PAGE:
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October 23, 2006 - Image 9

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The Michigan Daily, 2006-10-23

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9A - Monday, October 23, 2006 The Michigan Daily - michigandaily.com
FINE ART' yiI'
Benefit to tout young lit alternative to' Harry Potter' mainstream

By TANIA STRAUSS
Daily Arts Writer
Inspiring younger readers is a difficult task at
atime when the most highly publicized literature
geared toward people under
30 consists of the "Harry Unsquared
Potter" series and cotton-
candy chick-lit (see "The Tomorrow
Devil Wears Prada"). at 7 p.m.
Tomorrow night at 7 Free
p.m., some of Ann Arbor's t
literary figures will slice At Shaman Drum
through all the fluff at the
release of the anthology "Unsquared: Ann Arbor
Writers Unleash Their Edgiest Poems and Sto-
ries" at Shaman Drum.
The anthology, and the series of readings sur-
rounding its release, is the joint effort ofJeff Kass
of The Neutral Zone and Amy Sumerton of 826
Michigan. Both of these writers, like the organi-
zationstheyworkwith, are dedicatedtofostering
literary creativity in young people. All the profits
from the sale of "Unsquared" will benefit the
writing workshops and other projects helmed by
the two organizations.
The inspiration for "Unsquared" came from
"The Best American Nonrequired Reading,"
an anthology of fiction and non-fiction com-
r
SEVEN BILLION
YEARS AGO, THE
UNIVERSE AS
WE KNOW HER
WAS A VOID, A
LISTLESS BALANCE
OF FORMLESS
GOOD AND EVIL.
THEN CAME THE
AMOEBA, THE
DINOSAUR AND
THE MAMMAL.
VIA
CONVERGENT
EVOLUTION,
DAILY ARTS
TOOK THE
FORM OF A
FEMALE WOLF,
AND WOULD
EVENTUALLY
NURTURE
ROMULUS AND

REMUS AS WELL
AS GET THE
TIGERS INTO THE
WORLD SERIES.
MORAL:
JOIN DAILY
ARTS AND GET
US OUT OF HERE
BEFORE 4 A.M.
413 E.
HURON ST.

piled annually by Dave Eggers, author of "A
Heartbreaking Work of Staggering Genius" and
creator of 826 Valencia, the organization that
began the 826 franchise. Like Eggers's anthol-
ogy, "Unsquared" attempts to peak the interest
of people in their teens and 20s who may not be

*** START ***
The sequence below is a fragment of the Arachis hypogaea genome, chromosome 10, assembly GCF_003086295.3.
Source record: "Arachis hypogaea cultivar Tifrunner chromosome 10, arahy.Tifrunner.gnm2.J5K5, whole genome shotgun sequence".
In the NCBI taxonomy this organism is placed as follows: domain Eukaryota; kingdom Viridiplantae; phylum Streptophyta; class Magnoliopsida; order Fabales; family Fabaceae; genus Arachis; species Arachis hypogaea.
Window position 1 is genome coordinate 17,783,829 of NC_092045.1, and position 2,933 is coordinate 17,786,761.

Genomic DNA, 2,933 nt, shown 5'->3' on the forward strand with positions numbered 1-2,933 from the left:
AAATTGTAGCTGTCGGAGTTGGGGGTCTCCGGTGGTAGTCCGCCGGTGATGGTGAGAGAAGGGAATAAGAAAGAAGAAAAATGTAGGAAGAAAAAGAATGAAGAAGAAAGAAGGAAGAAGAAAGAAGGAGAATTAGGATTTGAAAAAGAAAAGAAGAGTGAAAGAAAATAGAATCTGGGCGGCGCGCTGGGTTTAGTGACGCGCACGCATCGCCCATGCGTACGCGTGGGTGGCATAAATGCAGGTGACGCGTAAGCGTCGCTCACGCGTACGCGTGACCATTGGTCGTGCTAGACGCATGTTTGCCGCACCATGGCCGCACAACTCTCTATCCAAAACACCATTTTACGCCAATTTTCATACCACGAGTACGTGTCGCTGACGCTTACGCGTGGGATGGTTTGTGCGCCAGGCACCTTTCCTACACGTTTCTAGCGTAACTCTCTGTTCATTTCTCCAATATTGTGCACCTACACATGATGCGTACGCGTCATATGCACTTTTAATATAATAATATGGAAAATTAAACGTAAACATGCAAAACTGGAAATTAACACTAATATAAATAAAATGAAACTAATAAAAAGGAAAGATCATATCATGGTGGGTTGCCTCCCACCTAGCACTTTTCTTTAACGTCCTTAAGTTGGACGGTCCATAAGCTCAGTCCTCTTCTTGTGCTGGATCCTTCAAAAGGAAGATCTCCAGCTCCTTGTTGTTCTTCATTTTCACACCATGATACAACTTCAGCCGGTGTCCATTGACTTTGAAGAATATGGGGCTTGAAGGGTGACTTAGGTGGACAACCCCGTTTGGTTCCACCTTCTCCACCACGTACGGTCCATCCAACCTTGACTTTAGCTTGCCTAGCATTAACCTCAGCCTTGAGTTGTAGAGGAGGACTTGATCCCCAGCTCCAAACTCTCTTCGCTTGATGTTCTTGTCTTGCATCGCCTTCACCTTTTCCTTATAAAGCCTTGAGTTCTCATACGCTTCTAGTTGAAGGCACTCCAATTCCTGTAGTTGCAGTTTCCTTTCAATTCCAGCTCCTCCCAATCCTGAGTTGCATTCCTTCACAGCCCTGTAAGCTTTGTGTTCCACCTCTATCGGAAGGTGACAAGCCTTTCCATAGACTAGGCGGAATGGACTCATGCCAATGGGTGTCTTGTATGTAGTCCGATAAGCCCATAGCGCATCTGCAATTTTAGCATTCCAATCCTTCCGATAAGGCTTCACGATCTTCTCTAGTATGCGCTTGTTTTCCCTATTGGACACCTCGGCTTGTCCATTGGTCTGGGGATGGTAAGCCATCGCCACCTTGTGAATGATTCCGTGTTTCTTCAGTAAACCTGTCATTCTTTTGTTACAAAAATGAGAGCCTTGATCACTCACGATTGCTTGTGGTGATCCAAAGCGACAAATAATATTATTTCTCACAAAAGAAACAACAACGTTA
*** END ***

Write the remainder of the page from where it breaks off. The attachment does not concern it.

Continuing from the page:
interested in popular literature by assembling a
collection of gritty, accessible work by a variety
of authors.
"It's essentially targeted toward young
people who aren't necessarily interested in
mainstream literature, but are looking for
something a little snore off-beat," Jeff Kass
wrote in an email. "There had to be something
about the piece that (Amy Sumerton and I)
thought would catch the interest of a 19-year-
old kid who may or may not be in school, but
spent a fair amount of time kind of lost in his or
her parents' basement."
The anthology's title cleverly suggest its
premise: All the poems, stories and essays in
the anthology are by local writers, some with
established, high-profile writing careers and
some who have never been published before.
Today's reading at Shaman Drum will feature
department of English Profs. Peter Ho Davis and
Julie Orringer, RC sophomore Claire Forster and
teenage slam poets Angel Nafis and Ben Alfaro.
Other contributors to the anthology include,

among many others, New York Times bestselling
author Elizabeth Kostova, previously published
faculty members Eileen Pollack, Thomas Lynch
and Keith Taylor, and current and former under-
graduate students Adam Falkner, Molly Raynor,
and Lauren Whitehead.
Shaman Drum is set to
host Ann Arbor's best
literary voices, with the
release of "Unsquared."
"The purpose is to get younger people
involved in reading. It's hoped that if the subject
matter is edgier it would attract a younger audi-
ence," said Julie Orringer, who will read from
her story "Care" tomorrow tonight. The story
follows a young woman in San Francisco strug-
gling with drug addiction, and loses track of her
niece because she is on drugs while she is sup-
posed to be babysitting. "I wanted to focus on
the mind of someone who is barely hanging on
to her composure."

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